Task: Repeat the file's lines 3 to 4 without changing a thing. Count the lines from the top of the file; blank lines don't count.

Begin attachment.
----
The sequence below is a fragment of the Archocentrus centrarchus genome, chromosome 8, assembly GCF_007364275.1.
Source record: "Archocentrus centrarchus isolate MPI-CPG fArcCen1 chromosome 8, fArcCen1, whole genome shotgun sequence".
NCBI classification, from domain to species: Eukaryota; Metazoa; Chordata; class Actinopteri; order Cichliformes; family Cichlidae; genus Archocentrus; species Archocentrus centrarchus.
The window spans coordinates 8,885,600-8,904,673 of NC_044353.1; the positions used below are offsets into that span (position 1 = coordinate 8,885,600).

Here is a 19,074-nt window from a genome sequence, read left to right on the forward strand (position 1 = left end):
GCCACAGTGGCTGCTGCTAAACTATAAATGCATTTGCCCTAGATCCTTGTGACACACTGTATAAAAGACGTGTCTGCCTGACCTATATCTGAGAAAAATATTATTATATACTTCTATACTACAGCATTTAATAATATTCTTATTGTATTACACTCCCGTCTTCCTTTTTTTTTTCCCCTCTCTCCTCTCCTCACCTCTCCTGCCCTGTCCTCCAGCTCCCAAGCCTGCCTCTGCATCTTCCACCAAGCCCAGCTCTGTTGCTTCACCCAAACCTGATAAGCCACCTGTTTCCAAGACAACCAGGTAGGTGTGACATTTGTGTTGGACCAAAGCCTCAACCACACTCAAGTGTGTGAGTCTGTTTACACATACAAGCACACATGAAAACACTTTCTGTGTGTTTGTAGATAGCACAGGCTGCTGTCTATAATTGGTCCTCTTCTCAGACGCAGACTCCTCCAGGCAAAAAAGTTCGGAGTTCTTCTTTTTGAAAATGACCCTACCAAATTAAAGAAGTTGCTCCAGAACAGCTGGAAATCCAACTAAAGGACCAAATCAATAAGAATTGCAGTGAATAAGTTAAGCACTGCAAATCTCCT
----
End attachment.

NCBI classification, from domain to species: Eukaryota; Metazoa; Chordata; class Actinopteri; order Cichliformes; family Cichlidae; genus Archocentrus; species Archocentrus centrarchus.
The window spans coordinates 8,885,600-8,904,673 of NC_044353.1; the positions used below are offsets into that span (position 1 = coordinate 8,885,600).